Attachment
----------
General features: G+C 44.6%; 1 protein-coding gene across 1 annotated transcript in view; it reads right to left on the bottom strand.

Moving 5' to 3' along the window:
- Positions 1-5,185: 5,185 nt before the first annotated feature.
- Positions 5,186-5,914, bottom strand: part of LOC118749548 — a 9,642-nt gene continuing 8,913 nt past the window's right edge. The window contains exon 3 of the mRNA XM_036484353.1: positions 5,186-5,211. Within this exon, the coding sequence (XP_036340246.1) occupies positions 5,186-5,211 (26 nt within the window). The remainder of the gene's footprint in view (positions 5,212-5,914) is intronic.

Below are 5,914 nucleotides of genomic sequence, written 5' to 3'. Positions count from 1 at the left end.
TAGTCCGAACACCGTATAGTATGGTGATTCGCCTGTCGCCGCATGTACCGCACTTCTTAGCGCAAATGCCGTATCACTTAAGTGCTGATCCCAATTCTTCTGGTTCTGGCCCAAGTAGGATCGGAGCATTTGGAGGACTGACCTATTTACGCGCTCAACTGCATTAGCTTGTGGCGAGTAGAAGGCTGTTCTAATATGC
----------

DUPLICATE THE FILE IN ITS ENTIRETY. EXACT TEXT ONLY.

General features: G+C 44.6%; 1 protein-coding gene across 1 annotated transcript in view; it reads right to left on the bottom strand.

Moving 5' to 3' along the window:
- Positions 1-5,185: 5,185 nt before the first annotated feature.
- Positions 5,186-5,914, bottom strand: part of LOC118749548 — a 9,642-nt gene continuing 8,913 nt past the window's right edge. The window contains exon 3 of the mRNA XM_036484353.1: positions 5,186-5,211. Within this exon, the coding sequence (XP_036340246.1) occupies positions 5,186-5,211 (26 nt within the window). The remainder of the gene's footprint in view (positions 5,212-5,914) is intronic.

Below are 5,914 nucleotides of genomic sequence, written 5' to 3'. Positions count from 1 at the left end.
TAGTCCGAACACCGTATAGTATGGTGATTCGCCTGTCGCCGCATGTACCGCACTTCTTAGCGCAAATGCCGTATCACTTAAGTGCTGATCCCAATTCTTCTGGTTCTGGCCCAAGTAGGATCGGAGCATTTGGAGGACTGACCTATTTACGCGCTCAACTGCATTAGCTTGTGGCGAGTAGAAGGCTGTTCTAATATGC